What is weaning?

Life as a parent means getting our heads around lots of new words and concepts (‘cruising’ is one of our favourites – contrary to what you might think, this is where babies move around upright clutching onto furniture).

 

Weaning can be a particularly baffling one because it has two meanings. One meaning is introducing solids so a baby is eating more than just milk, the other is where a baby stops having breastmilk.

 

The word weaning comes from the old English ‘wenian’ which means ‘to accustom, habituate, train, prepare.’ And the idea that weaning is about getting used to something new makes perfect sense both in terms of starting solids and stopping breastfeeding. And this is not just for your baby – both types of weaning usually involve a big emotional and practical adjustment for you too.

 

Because the same word is used to describe two different things, it is natural to wonder whether they should happen at the same time. But they are two very separate developments.

Introducing solids does not mean that breastfeeding should finish, and equally stopping breastfeeding is not a signal to introduce solids (we discussed signs of readiness in a previous post ). Whether your baby is fed breastmilk, formula or a mixture of both, milk will remain their main source of nutrition until around 12 months. And breastfeeding can continue for as long as you like.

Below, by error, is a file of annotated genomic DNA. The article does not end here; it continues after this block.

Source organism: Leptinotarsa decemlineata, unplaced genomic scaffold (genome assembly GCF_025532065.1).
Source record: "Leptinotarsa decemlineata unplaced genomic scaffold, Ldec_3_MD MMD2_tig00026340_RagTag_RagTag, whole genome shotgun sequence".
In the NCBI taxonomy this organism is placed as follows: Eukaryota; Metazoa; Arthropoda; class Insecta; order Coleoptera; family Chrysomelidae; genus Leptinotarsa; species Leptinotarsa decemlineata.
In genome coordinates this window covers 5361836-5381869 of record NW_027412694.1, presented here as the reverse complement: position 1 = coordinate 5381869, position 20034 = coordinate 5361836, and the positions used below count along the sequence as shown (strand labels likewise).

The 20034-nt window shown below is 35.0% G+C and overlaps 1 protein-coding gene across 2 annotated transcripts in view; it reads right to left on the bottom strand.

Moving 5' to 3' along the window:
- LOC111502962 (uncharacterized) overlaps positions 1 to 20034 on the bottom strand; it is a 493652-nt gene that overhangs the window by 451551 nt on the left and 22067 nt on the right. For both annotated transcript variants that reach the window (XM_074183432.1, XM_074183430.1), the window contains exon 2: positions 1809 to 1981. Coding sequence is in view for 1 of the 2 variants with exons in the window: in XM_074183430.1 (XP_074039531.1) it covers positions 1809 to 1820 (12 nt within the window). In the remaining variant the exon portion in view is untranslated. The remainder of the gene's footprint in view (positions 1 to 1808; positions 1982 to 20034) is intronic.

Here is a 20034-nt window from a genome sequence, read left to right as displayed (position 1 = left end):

Because it’s potentially confusing for one word to mean two things, lots of health information websites will use the term ‘introducing solids.’ ‘First foods’ is another common alternative, and sometimes health professionals or researchers will use the phrase ‘complementary feeding,’ which basically means ‘not milk.’ But because ‘weaning’ is the term parents are most likely to plug into Google, most websites refer to weaning as well.

 

Despite the potential muddle the word weaning can cause, we love the fact that getting to grips with something new is at the heart of its meaning. It’s a very fitting way to describe the adventures – and inevitable highs and lows – involved in introducing your baby to the joys of food.


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